If you want to understand how sausage is made — or, in this case, how lobster is caught — look no further than the Bottom Line.
From their home port of Corea Harbor, Captain Dan Rodgers and his wife, Melissa, do just that. Aboard their 46-foot vessel, the couple show the Downeast region’s wildly beautiful coastal scenery and how lobsters are caught off the Schoodic Peninsula. As part of the package, each of the Bottom Line’s passengers gets their very own freshly caught lobster. They can take the shellfish and have them cooked at Lunch on the Wharf, a scenic takeout overlooking Corea Harbor, upon their return to shore.
“They’ll steam it up for you and then you can buy sides and eat it over on the wharf,” Melissa says.
Called Catch Your Dinner Lobster Tours, the two-hour boat rides depart from the Francis Pound Road wharf, where passengers board the Bottom Line. At the helm is Dan, who grew up in Corea and has been fishing from the Schoodic Peninsula’s easternmost village since he was 10.
From the harbor, the Bottom Line heads out 5 miles to Petit Manan Island. Standing on the clean, spacious vessel’s deck is like riding the subway. Folding camp chairs are provided to sit down. A picturesque view of Acadia National Park’s Cadillac Mountain unfolds to the west.
Along the way out, Melissa notes points of interest and answers any questions as the distant Petit Manan Lighthouse gets closer. Idling off the treeless isle, passengers learn that the 123-foot automated beacon is the second tallest in Maine. The automated tower remains a navigational aid, warning mariners of the area’s treacherous ledges. Coast Guardsman Jim Woods was the last officer in charge of the beacon, which was automated in 1972.
Now, “Titm’nan,” as the island is called locally, is the home of Atlantic puffins. The orange-beaked seabirds return to mate and nest on the remote island protected within the Maine Coastal Islands National Wildlife Refuge. Eiders, guillemots, razorbills are among the other birds that nest there too.
During nesting season from April to August, Petit Manan is off limits to the public seeking to step ashore. But the Bottom Line puts in close enough to see the flocks — called circuses — of the clownish-eyed puffins as well as harbor seals bobbing up and down in the waters and basking in the sun on the rocks. (If you’re bringing a camera, don’t forget a zoom lens!).
Heading back toward Corea, the Bottom Line draws up to one of the captain’s bright yellow and black buoys, which look like giant bumblebees from the distance, marking the location of his “lobster pots” or wire traps lying on the ocean floor.
“It’s easy for tourists to buy a lobster,” Dan said. “But they have no idea how much goes into it.”
Authenticity is what makes this tour so special. It’s an intimate experience differing from much larger tour boats staffed with a naturalist speaking through a microphone.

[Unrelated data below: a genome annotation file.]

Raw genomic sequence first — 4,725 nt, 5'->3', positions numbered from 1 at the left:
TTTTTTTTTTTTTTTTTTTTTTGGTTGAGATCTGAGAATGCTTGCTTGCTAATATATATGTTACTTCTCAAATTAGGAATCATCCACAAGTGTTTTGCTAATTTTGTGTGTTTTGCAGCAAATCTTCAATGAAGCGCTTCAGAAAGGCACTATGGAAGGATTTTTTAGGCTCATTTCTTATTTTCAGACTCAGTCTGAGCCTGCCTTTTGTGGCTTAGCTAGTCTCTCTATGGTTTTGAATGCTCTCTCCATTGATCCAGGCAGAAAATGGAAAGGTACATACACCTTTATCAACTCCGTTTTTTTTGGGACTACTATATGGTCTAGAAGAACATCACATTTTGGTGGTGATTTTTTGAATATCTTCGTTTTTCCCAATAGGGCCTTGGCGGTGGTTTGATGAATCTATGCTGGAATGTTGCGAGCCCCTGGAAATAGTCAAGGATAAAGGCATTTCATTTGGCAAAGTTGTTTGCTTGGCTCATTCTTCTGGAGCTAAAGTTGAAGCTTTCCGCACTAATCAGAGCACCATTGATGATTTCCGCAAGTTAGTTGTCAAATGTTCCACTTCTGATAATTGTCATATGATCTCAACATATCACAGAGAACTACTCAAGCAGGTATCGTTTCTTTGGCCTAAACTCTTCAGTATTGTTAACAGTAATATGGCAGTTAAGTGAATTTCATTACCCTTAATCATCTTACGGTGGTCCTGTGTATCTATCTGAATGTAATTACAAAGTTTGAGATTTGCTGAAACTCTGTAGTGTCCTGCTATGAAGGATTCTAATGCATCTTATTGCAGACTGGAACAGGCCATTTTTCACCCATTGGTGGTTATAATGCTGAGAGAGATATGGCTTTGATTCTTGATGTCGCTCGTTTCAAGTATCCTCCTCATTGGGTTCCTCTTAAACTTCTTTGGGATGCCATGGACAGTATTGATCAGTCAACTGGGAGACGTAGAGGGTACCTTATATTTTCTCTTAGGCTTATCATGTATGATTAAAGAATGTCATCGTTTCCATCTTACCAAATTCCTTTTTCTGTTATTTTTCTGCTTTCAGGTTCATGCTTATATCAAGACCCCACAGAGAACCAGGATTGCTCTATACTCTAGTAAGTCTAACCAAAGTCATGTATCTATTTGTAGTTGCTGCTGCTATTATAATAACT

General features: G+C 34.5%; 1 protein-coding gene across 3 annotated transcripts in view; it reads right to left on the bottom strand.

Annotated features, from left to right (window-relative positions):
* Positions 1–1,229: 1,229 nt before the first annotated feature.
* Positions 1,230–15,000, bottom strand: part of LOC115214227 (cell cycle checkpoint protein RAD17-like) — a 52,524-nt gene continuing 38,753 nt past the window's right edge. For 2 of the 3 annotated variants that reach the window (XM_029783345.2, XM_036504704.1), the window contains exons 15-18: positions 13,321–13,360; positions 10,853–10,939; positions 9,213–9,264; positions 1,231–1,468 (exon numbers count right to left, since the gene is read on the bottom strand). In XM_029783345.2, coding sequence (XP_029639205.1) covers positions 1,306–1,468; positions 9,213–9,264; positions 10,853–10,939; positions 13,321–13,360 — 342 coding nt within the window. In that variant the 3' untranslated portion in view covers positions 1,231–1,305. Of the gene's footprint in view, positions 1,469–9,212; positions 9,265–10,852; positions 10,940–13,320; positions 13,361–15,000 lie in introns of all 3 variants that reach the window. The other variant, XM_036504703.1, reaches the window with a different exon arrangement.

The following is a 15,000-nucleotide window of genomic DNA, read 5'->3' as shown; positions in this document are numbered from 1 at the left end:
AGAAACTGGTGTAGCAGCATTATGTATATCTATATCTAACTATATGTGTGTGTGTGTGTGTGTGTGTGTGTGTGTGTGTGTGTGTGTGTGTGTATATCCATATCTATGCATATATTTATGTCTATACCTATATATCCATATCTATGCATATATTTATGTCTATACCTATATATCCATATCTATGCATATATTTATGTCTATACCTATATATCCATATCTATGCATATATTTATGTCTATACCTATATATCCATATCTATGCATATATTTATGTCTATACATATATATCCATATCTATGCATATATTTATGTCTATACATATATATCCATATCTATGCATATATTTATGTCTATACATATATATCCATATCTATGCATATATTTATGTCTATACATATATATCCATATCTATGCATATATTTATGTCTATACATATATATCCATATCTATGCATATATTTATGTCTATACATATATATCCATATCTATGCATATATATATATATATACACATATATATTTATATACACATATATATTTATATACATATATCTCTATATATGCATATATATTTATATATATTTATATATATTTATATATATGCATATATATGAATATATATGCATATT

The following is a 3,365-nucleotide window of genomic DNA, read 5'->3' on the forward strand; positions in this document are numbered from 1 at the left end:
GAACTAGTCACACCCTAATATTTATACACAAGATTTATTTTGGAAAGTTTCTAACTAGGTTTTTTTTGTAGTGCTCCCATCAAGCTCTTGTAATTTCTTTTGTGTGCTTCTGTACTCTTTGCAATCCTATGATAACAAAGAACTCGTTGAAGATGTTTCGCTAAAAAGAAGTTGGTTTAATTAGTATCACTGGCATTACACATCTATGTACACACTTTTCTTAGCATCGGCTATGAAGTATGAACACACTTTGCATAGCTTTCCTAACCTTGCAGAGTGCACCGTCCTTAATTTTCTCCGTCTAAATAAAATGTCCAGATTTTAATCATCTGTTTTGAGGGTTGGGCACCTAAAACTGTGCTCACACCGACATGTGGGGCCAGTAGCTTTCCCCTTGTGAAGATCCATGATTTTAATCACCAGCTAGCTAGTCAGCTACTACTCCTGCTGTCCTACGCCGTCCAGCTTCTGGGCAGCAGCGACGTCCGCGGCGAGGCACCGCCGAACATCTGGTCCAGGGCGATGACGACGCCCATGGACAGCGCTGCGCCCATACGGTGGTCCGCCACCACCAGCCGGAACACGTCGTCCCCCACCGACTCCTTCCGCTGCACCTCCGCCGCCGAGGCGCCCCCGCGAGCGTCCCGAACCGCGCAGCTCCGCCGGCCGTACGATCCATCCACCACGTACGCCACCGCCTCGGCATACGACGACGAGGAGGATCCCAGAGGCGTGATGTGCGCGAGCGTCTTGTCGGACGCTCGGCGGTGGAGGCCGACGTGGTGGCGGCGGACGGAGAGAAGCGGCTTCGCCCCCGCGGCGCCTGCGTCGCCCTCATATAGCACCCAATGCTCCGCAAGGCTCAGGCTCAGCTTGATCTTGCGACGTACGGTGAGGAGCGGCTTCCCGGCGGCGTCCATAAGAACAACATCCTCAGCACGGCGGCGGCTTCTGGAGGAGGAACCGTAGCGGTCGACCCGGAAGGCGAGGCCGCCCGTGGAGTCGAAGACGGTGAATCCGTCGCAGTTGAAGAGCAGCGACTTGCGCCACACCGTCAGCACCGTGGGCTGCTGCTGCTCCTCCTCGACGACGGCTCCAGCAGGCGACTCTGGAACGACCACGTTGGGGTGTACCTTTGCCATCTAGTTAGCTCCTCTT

Dan’s spacious Wesmac-built boat is the same vessel that he uses to harvest his 800 lobster traps some 30 miles offshore in federal waters and inshore in state waters. Depending on the season, an able-bodied crew of two or three helps him.
“It’s a commercial boat first,” says the 45-year-old fisherman, who also is a diver.
In and around Bar, Sheep and other tiny islands, shielding Corea from the open North Atlantic, Dan guides the Bottom Line through a sea of brightly colored buoys. Each lobster fisherman uses a different color combination to distinguish the Styrofoam buoys.
Floating on the water, each buoy is connected by rope to a lobster trap on the sea floor. Each wire cage contains chambers. Lured inside by a twine bag, packed with herring or mackerel, lobsters enter via the trap’s entrance or “head.” They then proceed into the “parlor,” where they remain until the trap is hauled out of the water.
Approaching a buoy, Dan uses a gaff hook to grab it. He then operates the Bottom Line’s hydraulic pot hauler to pull up one of his 4-foot-long traps from the sea floor. Before long, a trap emerges from the water and is set squarely on the boat’s wash board. The trap, brimming with lobsters and crabs, is just inches away from you.
“When I started, I didn’t have any of this,” Dan said, referring to the hydraulic hauler and other sophisticated gear and gadgets on board. “I pulled [up] the traps by hand.”
Removing the lobsters from the trap, the captain uses a gauge to measure the size of each crustacean. If it’s too small — “the future of the industry” — or too large — “broodstock” – the shellfish goes back into the water. If it is the right size (between 3.25 and 5 inches from behind the lobster’s eye to the edge of its shell), it becomes the Bottom Line’s latest passenger.
On a typical day, Dan wakes up at 2:30 a.m. to head out and haul about 400 traps before the first boat tour at noon. On those days, the Rodgerses do two tours. On the days he doesn’t haul, they do three or four.
“The whole commercial part of this is what has attracted a lot of people to us,” Melissa said. “Because you’re going with someone who actually does this.”
The Rodgerses’ children have caught the fishing bug, too. All three possess Maine lobster licenses, which aren’t easy to obtain.
“We let the kids in because there’s almost a 10-year wait for adults to get [a license] in our zone,” Dan said.
Dan doesn’t come from a long line of fishermen, Melissa does. Her father is almost 70 and still lobstering. Fishing at that age is pretty common.
“You don’t retire. You go until you can no longer physically do it,” Melissa explained.
Returning to the wharf, The Bottom Line’s passengers step ashore. Each gets their party favor.